PH sees ‘good’ climate agreement despite difficulties
PARIS — “I can smell, I can almost taste, touch the agreement.”
That was Dean Tony La Viña’s comment on Tuesday night at the sidelines of the ongoing climate change negotiations held in this city.
“We’re nearly there and quite hopeful actually. And to say that on the second day of the final week is a big thing,” the Philippine delegation spokesperson told Filipino reporters.
Filipino negotiators have been hard at work pushing for ambitious goals to be included in a legally binding agreement set to be signed at the end of the 21st Conference of Parties (COP21).
He said the past climate negotiations felt like the delegates had no choice but to come to an agreement. “But this time around there is a feeling of people, this might actually be a good agreement,” he said.
Nevertheless, La Viña admitted that “There’s always the fear that you will not come up with something acceptable.”
He said it would be very difficult for the Philippine delegation to leave Paris “without a reference for 1.5 and and the decarbonization goal.”
The Philippines, as the current chair of the Climate Vulnerable Forum (CVF), has been pushing for the reduction of greenhouse gas emissions and a cap on the global temperature rise, by 1.5 degrees Celsius below pre-industrial levels.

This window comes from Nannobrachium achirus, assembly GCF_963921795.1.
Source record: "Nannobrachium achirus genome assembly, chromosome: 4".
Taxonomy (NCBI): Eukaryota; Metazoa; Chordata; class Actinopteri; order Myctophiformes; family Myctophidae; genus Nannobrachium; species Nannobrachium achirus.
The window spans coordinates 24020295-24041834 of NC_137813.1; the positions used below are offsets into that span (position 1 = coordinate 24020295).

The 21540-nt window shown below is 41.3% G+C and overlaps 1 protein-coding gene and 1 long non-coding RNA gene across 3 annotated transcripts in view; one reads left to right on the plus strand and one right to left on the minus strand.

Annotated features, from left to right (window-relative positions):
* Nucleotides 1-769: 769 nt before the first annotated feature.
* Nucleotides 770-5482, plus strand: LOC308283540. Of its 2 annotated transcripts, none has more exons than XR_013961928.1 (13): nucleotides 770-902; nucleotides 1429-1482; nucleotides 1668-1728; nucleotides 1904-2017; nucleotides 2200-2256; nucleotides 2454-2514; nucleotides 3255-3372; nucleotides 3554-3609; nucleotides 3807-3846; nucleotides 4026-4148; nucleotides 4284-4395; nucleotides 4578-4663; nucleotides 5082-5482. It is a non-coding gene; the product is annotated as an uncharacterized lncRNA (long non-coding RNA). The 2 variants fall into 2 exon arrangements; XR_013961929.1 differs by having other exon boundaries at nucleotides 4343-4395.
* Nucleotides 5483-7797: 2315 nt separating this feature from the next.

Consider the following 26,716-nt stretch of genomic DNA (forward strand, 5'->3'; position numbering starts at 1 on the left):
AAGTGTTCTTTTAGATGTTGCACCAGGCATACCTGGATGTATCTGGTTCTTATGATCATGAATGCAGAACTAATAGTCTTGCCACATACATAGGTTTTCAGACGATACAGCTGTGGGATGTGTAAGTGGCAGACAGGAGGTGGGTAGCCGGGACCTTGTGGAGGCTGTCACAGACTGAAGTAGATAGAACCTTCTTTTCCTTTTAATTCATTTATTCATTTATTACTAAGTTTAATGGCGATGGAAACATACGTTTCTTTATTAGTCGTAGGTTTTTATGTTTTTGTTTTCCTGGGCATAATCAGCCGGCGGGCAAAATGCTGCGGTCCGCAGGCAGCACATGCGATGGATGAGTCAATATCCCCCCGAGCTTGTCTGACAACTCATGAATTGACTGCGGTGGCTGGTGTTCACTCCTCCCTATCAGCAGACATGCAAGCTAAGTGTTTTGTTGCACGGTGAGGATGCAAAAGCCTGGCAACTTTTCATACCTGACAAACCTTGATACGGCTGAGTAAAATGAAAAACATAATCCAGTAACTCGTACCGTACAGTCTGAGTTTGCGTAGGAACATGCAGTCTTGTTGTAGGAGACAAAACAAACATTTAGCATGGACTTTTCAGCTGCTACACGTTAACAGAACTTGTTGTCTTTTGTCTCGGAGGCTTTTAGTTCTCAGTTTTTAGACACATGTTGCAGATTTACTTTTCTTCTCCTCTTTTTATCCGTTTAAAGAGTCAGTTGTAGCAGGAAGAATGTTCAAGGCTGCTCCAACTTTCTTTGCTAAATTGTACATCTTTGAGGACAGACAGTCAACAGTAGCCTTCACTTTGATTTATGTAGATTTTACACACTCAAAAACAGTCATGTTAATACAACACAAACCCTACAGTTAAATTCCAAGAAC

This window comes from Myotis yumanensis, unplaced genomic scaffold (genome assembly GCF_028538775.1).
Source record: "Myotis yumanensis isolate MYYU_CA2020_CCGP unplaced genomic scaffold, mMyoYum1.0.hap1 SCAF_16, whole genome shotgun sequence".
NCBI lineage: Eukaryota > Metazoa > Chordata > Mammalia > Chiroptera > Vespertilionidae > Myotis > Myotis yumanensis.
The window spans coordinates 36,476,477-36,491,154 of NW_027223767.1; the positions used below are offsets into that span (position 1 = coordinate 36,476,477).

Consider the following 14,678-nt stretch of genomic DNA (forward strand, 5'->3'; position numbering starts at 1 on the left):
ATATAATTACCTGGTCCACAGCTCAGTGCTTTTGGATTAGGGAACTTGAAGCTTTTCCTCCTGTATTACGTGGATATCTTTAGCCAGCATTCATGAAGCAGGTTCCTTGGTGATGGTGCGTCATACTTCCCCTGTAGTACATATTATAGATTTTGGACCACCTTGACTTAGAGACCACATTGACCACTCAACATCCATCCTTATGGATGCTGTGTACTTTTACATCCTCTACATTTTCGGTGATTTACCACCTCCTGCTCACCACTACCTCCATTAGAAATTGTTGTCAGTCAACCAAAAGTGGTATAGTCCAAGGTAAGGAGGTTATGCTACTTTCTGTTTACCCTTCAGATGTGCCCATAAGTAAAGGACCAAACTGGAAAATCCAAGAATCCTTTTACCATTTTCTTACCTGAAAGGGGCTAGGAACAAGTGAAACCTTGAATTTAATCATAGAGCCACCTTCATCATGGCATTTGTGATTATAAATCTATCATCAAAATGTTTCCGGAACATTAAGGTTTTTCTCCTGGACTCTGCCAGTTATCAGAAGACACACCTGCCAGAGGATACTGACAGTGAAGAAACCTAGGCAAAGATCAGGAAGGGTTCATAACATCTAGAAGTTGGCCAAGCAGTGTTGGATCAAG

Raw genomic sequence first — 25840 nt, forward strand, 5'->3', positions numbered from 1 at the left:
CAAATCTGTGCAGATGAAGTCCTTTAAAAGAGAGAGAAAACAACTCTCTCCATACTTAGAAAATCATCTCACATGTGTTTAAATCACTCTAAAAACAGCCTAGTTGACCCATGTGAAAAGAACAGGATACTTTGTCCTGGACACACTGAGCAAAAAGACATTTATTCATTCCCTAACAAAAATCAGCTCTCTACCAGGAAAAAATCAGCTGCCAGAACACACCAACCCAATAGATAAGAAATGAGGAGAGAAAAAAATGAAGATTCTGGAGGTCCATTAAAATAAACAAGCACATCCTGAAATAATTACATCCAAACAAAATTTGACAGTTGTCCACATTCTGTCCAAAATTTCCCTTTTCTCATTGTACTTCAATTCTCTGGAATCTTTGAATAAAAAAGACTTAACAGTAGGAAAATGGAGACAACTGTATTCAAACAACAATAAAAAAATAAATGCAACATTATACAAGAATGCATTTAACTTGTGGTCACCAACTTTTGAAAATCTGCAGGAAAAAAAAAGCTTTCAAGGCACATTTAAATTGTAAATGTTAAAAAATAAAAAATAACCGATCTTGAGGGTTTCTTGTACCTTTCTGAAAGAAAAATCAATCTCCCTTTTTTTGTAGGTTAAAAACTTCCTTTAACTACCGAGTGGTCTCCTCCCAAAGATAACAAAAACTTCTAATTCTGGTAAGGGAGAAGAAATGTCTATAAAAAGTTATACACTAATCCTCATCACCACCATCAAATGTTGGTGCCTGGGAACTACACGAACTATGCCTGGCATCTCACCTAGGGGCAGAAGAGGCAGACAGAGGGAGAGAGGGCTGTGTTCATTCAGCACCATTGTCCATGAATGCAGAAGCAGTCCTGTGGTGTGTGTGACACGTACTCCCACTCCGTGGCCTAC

La Viña said they are hoping that the ministers will finish the text on time as they have two more days to negotiate.
Asked what a “good agreement” looks like, La Viña said it should have a mention of the 1.5 degrees Celsius cap. Reiterating his earlier statements, he said it could be just a reference or having a goal of between 2 and 1.5 degrees Celsius.
“Having a reference to 1.5 as ultimately the goal that we must have in the next 20 years is really critical for the Philippines,” he said, explaining that the 1.5 goal is a good “opening.”
He said the inclusion of human rights and a five-year review would also be deemed a success.
“You’ll have human rights at least in the preamble because we’ve never had human rights in the climate change agreement before this. There will be a 5-year or continuous cycle of review. That’s a big thing,” he explained.
“If the agreement says that we will strive to continue to increase ambition over the next 10 to 15 years I’m okay with that because the goal is decarbonisation by 2015,” La Viña added, explaining that it will take years for nations to implement plans, enact laws and transform their economies.
La Viña repeatedly emphasized that the Philippines, despite its strong stand, is flexible.
“You know that we are not a country, with a tradition of standing up to other countries and say we don’t like this, we will stop the agreement. We come from a country that is a good international actor,” he said.
However, he explained that the flexibility is “not on the principles.”
“Our principle will be the same, which is our country’s interest to make sure that climate change is dealt with effectively. Our flexibility is with respect to how to get there and the language that we will have to get there,” he said.
He said they do not want an agreement that does not include major carbon emitters like China, India, US and Saudi Arabia.
“That means you have to meet them. I won’t say necessarily half way but you have to meet them somewhere, pull them nearer to you,” he said of the political negotiations.
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